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W.Va. celebrating health centers in April

April 28, 2012
The Inter-Mountain

Editor:

Here's something that you probably didn't know - April is School-Based Health Center Awareness Month in West Virginia. To commemorate our 30 days of celebration, school-based health centers around the state are spreading the word about the good things that they do to keep students healthy and ready to learn.

SBHCs are like having a doctor's office on school grounds. They provide essential preventive services such as well child exams, immunizations, health education and help manage chronic diseases like diabetes and asthma. They are a low-cost, incredibly effective model for delivering health care to students, and they provide these services regardless of the family's ability to pay.

SBHCs are a common-sense solution to a complex problem. Students who are sick can quickly receive treatment, and this helps reduce absenteeism. Parents or guardians who may lack transportation, or can't get away from work, don't need to worry about picking their sick child up from school to take them to see the doctor. Behavioral problems can be more easily assessed and treated, and this gives administrators peace of mind.

With a SBHC in a school, attendance goes up, behavioral problems go down, there are fewer dropouts and students are more likely to succeed academically.

SBHCs are built upon mutual respect and collaboration between the school and a health provider to promote the health and academic success of its students. In West Virginia, no SBHCs are paid for by the school system. No increased fees or tax levies pay for the addition of a center in a school. A health center or hospital - usually an agency that is already a part of the community - provides the care.

Most importantly, SBHCs have the potential to greatly improve academic success. Poor academic outcomes and high dropout rates are major concerns for educators, policy makers and parents alike; and poor health severely limits a child's motivation and ability to learn. Many SBHCs provide behavioral health services, so problems can be assessed early. Parents are encouraged to play an active role in their children's health care, and so a relationship of inclusion and trust can help families address complex health issues.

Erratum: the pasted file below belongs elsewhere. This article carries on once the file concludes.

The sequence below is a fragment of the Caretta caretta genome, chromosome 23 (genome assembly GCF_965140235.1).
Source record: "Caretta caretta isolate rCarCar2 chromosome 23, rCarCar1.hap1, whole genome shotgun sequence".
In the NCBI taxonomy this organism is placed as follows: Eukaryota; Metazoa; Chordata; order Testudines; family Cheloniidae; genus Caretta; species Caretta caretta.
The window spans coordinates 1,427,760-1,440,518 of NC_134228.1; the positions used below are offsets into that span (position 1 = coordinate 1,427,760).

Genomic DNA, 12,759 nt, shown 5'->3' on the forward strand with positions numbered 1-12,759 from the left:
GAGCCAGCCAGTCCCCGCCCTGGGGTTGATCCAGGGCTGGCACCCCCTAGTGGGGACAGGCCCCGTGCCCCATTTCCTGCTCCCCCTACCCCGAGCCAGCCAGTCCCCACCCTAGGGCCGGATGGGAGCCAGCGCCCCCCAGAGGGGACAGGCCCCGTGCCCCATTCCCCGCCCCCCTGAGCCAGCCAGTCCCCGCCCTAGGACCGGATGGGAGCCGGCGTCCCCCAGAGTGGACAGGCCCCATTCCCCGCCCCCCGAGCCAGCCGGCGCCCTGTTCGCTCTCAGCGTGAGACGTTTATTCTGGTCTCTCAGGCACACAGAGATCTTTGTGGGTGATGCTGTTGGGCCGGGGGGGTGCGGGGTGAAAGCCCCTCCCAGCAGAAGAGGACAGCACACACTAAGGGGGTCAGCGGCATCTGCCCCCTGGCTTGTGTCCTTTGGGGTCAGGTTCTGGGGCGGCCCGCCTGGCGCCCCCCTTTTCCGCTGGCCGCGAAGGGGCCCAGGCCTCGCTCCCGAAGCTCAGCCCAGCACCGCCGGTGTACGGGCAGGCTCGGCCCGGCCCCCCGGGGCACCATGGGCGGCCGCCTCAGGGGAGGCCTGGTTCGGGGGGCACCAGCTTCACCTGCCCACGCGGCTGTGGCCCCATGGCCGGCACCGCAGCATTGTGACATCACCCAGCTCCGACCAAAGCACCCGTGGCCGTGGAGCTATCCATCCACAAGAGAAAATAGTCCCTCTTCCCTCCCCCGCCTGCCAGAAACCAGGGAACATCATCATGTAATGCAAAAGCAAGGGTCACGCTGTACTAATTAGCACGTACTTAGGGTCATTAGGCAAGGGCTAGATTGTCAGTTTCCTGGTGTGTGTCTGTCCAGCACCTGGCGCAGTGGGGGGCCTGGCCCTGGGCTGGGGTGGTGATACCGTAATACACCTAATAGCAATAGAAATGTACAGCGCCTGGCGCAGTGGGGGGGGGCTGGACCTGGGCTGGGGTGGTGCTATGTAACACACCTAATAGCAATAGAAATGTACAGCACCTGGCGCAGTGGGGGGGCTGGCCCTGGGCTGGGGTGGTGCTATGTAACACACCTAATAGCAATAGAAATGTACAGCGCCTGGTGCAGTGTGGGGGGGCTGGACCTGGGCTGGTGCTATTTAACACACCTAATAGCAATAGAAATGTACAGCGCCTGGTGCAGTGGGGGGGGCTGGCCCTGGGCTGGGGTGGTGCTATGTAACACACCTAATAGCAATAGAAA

Today, nearly 2,000 SBHCs across the country provide access to high-quality, comprehensive medical care, preventive care, social services and youth development to nearly 2 million students in 47 states and territories.

In our state, there are currently 68 SBHCs serving 80 schools in 28 counties. As a board member of the West Virginia School-Based Health Assembly, I am proud of the work that we've done to expand school-based health services - including behavioral and oral health services - into schools and communities around the state. This is the time of year when we celebrate our successes, share our stories and acknowledge our partners who are committed to ensure that all students have the opportunity to grow up healthy and well-educated.

If this is the first time you've ever heard of school-based health centers, you are not alone. SBHCs remain one of West Virginia's best-kept secrets, but we're working to see that change. Parents, teachers, administrators or anyone who would like to learn more about how they can help bring a SBHC to their schools are welcome to contact the West Virginia School Based Health Assembly. Together, we can ensure that all of West Virginia's students are healthy and ready to learn.

Eric A. Ruf

Belington

President, West Virginia School Based Health Assembly

 
 

 

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